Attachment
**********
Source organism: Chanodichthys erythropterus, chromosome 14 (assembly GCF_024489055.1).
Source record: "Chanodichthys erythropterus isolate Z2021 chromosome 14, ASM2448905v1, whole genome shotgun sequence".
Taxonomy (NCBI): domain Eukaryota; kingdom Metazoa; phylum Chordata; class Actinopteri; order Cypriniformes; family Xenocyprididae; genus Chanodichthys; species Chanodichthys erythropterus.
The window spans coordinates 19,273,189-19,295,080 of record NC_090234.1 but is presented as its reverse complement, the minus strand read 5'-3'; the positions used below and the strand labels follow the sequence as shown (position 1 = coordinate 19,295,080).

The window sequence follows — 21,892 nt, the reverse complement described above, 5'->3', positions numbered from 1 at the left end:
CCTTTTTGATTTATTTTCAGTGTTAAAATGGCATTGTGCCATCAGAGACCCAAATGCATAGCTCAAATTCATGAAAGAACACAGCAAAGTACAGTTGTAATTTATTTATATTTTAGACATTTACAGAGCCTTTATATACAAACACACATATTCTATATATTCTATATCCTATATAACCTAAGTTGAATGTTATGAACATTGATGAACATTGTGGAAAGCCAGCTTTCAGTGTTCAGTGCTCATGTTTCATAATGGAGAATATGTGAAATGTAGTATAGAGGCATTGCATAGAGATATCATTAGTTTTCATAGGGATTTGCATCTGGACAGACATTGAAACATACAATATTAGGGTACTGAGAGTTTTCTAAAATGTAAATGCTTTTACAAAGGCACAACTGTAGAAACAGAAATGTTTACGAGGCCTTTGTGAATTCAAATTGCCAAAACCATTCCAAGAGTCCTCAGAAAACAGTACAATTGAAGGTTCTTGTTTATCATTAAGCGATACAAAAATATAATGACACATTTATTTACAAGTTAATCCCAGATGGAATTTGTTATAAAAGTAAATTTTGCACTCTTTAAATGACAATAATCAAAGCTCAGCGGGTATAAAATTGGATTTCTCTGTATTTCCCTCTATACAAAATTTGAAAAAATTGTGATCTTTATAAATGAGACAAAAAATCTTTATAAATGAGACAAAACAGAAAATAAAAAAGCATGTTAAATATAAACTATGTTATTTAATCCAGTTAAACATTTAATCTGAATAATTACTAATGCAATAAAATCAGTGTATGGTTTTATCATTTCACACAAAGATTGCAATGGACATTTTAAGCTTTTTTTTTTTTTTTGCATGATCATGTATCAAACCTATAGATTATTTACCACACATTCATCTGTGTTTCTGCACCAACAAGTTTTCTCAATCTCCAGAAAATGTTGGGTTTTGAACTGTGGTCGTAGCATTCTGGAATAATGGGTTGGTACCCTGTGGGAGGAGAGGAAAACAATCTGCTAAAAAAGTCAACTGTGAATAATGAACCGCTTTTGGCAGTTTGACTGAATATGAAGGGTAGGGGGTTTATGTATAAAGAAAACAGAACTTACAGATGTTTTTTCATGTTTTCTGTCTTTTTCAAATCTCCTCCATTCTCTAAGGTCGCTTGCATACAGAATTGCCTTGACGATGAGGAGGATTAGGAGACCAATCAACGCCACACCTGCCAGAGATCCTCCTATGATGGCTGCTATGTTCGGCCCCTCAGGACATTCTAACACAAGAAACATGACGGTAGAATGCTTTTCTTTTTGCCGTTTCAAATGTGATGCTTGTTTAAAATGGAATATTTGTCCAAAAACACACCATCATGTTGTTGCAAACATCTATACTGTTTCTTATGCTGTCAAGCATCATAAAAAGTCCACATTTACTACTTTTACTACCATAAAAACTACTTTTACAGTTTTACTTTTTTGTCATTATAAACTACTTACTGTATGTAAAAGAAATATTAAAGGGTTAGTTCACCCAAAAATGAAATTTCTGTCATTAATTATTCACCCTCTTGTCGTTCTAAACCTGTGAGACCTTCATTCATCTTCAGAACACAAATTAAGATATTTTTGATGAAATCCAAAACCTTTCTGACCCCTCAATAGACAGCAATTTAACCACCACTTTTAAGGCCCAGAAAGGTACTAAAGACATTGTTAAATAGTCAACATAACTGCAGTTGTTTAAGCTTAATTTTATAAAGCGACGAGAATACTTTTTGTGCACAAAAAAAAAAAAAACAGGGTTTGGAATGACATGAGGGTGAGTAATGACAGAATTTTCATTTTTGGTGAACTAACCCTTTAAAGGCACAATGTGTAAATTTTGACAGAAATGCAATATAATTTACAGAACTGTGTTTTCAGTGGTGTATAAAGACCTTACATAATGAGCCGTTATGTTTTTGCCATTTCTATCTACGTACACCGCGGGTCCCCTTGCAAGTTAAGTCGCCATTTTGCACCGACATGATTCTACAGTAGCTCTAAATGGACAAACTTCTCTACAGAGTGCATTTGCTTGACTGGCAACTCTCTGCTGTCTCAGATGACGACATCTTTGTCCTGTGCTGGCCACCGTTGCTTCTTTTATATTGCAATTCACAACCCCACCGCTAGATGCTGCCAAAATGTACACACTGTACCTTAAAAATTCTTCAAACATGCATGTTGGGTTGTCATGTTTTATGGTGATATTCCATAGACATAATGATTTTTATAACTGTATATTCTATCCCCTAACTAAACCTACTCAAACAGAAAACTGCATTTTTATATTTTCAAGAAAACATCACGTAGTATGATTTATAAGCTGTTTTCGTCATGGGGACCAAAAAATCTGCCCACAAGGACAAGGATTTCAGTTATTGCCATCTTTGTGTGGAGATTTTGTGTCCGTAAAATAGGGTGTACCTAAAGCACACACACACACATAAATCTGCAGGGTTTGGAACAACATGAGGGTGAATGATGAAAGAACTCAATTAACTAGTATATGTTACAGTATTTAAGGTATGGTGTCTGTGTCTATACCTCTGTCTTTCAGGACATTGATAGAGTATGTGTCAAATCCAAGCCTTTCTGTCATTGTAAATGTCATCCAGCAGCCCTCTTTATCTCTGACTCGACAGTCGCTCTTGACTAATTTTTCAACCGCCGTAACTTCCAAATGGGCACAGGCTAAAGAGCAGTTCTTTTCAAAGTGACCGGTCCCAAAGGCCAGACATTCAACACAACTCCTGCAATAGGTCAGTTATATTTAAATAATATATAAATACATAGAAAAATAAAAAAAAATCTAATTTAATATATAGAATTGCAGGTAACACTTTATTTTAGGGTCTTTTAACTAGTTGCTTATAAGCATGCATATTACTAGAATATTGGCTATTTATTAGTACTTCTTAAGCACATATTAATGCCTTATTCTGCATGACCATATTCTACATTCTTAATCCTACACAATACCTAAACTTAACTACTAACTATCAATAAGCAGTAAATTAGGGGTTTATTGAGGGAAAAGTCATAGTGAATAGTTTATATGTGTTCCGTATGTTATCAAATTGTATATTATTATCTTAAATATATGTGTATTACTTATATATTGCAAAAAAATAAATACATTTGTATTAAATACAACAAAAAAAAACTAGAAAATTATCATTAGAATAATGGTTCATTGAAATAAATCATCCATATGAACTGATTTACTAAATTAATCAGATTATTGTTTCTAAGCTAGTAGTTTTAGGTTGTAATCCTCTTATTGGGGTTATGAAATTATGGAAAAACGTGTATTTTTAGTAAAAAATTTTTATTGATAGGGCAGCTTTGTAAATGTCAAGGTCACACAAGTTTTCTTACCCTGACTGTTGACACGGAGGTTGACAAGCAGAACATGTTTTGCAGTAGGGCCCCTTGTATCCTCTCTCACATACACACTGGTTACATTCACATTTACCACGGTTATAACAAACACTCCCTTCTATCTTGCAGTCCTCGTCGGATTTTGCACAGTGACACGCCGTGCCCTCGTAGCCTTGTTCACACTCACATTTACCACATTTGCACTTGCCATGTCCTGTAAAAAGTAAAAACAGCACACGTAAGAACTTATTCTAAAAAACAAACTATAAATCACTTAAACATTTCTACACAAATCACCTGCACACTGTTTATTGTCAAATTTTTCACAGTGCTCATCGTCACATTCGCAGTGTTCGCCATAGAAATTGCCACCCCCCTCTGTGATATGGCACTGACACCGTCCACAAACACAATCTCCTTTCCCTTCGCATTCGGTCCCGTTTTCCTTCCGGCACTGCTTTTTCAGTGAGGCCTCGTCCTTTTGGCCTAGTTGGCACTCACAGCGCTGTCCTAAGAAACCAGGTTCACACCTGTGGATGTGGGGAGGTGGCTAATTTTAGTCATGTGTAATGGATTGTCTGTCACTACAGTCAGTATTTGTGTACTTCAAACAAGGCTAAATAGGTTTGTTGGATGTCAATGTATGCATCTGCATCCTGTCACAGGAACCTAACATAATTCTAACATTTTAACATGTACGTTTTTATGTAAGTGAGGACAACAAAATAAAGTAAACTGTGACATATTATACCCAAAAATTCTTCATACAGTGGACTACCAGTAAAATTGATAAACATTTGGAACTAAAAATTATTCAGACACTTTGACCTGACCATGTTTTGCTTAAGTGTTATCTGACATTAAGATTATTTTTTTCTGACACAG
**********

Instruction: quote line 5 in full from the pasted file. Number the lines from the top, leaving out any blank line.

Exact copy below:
The window sequence follows — 21,892 nt, the reverse complement described above, 5'->3', positions numbered from 1 at the left end: